Dandy Note – ‘Pricking Note.’

Dandyfunk – Kind of pudding made from crushed ship’s biscuits.

Danforth Anchor – A light duty stowable anchor with plate flukes that swivel.

Danger Angle – A maximum angle set on a sextant over which a vessel will be navigating too close to an obstruction. See HAS and VSA.

Danger Line – A limiting dotted line marked around a charted hazard.

Dangerous Goods – Commodities that seriously endanger the safety of a vessel in which they are carried. Examples are aquafortis, vitriol, naphtha, benzine, gunpowder, lucifer matches, nitroglycerine, petroleum and explosives, but see ‘ I. M. D. G. code.

Dangerous Quadrant – That half of front of a cyclonic storm that is on the side towards which recurvature is to be expected.

Dash – The longer flash or sign in Morse signalling. Is three times the length of the ‘dot’.

Date Line – Line on which time zones —12 hours and+ 12 hours meet. The time is the same on either side, but the dates are one day different; 180°E being a day in advance of 180°W. This line is mainly, but not entirely, on the 180th meridian; varying between 170°E and 172 1/2 °W, to avoid having different dates in a group of islands, or same area of land. A civil modification of the 180º East or West meridian marking the zone where the date on the globe changes from one day to the next.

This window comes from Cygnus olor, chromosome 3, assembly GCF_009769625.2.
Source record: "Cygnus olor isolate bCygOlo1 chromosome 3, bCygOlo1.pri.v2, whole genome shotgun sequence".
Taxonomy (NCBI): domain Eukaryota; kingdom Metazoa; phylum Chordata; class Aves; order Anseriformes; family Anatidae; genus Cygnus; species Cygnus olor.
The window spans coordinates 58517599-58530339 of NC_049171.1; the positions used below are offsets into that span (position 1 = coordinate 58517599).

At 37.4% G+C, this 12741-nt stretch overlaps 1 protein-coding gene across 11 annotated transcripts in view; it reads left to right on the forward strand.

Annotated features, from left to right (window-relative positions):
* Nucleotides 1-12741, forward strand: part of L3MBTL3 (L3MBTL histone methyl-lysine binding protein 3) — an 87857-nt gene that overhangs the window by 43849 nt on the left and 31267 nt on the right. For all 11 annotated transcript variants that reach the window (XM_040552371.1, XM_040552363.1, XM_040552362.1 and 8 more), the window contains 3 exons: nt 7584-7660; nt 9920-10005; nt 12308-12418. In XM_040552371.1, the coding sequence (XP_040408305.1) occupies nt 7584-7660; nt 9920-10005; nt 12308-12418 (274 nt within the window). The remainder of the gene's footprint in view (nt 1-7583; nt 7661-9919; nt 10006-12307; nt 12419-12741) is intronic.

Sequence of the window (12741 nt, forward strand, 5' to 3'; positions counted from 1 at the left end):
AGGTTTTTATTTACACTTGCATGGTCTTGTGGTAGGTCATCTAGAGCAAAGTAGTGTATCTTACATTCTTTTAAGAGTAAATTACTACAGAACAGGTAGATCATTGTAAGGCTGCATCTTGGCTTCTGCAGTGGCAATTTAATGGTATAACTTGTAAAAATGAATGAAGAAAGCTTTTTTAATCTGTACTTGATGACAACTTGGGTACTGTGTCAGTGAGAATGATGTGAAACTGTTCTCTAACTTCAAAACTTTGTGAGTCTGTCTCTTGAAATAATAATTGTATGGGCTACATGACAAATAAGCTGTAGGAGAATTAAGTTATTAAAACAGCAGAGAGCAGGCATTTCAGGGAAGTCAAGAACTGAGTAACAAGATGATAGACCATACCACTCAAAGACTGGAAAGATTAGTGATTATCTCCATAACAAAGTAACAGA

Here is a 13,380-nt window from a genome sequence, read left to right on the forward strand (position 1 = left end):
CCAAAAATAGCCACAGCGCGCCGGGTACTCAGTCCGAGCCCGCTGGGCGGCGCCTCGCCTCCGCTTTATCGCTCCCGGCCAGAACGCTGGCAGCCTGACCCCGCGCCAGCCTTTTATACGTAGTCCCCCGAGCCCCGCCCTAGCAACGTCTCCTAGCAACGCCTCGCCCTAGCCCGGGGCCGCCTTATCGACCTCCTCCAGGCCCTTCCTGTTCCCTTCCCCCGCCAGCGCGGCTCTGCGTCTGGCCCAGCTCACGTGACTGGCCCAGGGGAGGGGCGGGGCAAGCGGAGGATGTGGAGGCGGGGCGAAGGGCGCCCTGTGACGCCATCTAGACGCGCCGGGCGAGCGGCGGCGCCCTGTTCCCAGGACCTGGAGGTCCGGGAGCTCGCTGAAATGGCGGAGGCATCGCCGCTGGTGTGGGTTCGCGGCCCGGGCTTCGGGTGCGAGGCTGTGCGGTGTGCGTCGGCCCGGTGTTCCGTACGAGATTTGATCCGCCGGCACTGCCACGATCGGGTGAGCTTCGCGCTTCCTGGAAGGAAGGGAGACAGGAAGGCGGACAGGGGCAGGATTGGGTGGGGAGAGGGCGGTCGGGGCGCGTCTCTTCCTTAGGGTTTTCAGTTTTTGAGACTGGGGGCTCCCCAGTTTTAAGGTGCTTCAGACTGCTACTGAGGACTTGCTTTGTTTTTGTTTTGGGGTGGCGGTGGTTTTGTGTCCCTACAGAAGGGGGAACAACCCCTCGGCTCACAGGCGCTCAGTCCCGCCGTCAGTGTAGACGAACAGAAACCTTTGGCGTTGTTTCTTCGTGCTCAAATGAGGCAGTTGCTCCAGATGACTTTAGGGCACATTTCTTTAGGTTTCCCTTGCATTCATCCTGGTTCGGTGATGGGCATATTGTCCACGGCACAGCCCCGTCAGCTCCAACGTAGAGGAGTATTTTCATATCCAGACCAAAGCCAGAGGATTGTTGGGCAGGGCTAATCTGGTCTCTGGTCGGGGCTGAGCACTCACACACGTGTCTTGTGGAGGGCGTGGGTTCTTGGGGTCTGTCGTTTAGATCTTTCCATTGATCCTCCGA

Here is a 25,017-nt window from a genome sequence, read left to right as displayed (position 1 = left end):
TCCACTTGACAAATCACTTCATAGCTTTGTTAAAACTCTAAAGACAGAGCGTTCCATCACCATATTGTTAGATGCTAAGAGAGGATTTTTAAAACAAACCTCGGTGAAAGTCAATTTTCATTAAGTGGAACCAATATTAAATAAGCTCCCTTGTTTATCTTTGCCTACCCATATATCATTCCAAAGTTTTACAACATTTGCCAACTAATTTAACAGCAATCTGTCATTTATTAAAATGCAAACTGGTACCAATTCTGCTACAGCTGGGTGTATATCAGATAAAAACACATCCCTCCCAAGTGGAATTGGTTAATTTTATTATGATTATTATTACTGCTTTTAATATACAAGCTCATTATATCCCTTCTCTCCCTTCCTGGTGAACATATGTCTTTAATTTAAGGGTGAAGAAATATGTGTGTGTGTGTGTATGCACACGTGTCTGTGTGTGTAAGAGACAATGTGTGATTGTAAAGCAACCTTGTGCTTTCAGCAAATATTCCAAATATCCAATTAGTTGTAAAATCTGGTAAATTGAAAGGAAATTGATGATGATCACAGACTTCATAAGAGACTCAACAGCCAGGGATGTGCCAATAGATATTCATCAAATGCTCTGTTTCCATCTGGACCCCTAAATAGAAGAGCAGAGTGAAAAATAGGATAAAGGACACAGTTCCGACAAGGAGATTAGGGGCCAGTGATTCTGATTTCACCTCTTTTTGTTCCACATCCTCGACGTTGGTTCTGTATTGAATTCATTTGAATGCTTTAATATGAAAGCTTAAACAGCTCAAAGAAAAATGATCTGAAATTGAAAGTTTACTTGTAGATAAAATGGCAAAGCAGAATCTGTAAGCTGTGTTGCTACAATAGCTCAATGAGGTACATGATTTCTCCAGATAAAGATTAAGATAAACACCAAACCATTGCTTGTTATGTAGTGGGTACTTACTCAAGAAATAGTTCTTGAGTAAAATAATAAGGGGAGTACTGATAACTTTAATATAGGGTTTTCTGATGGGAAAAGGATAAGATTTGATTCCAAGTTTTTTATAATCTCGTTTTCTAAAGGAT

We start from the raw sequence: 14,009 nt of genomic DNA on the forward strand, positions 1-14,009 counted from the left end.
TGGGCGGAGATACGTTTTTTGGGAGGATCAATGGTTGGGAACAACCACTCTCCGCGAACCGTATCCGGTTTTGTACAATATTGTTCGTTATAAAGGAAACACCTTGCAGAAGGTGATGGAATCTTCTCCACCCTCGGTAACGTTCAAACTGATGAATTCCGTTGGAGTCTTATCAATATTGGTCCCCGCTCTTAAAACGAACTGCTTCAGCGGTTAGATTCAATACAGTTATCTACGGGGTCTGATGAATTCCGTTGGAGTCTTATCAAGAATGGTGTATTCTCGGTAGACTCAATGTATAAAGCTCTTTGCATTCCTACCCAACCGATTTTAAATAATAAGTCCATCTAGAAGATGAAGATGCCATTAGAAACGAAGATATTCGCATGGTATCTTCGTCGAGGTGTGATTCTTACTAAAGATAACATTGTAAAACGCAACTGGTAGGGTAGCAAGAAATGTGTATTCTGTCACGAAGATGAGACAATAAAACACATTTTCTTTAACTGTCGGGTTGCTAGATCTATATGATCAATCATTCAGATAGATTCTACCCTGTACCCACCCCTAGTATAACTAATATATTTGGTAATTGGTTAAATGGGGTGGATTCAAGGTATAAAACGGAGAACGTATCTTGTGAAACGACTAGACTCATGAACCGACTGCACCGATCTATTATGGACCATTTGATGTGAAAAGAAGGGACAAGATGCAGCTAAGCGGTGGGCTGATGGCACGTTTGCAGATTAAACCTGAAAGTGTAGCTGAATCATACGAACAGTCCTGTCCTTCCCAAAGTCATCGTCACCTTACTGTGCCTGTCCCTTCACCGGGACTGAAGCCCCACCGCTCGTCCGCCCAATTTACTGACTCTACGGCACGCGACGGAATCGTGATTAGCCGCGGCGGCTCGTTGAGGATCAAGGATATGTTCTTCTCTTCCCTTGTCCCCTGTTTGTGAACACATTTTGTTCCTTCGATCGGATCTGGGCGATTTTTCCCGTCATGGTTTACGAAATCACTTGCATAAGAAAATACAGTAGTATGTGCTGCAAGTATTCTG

Datum – A geographic point, line, or area used as a reference in search planning.

Datum Area – Area where it is estimated that the search object is most likely to be located.

Datum Line – A line, such as the distressed craft’s intended track line or a line of bearing, which defines the centre of the area where it is estimated that the search object is most likely to be located.

Datum Point – A point, such as a reported or estimated position, at the centre of the area where it is estimated that the search object is most likely to be located.

Davis Current – Alternative name for Labrador Current.

Davit – Iron or steel (formerly wood) fitting projecting over ship’s side for attachment of tackle for hoisting and lowering boat, accommodation ladder, anchor, stores, etc. Sometimes fitted at hatch.

Davy Jones – Evil spirit of the sea, who lies in wait for seamen. Said to be a corruption of ‘Dufiy Jones’; ‘duffy’ being a negro word for ‘ghost’, and ‘Jones’ being a corruption of ‘Jonah’. Mythical undersea domain of the devil, Davy Jones, in which drowned seamen are confined.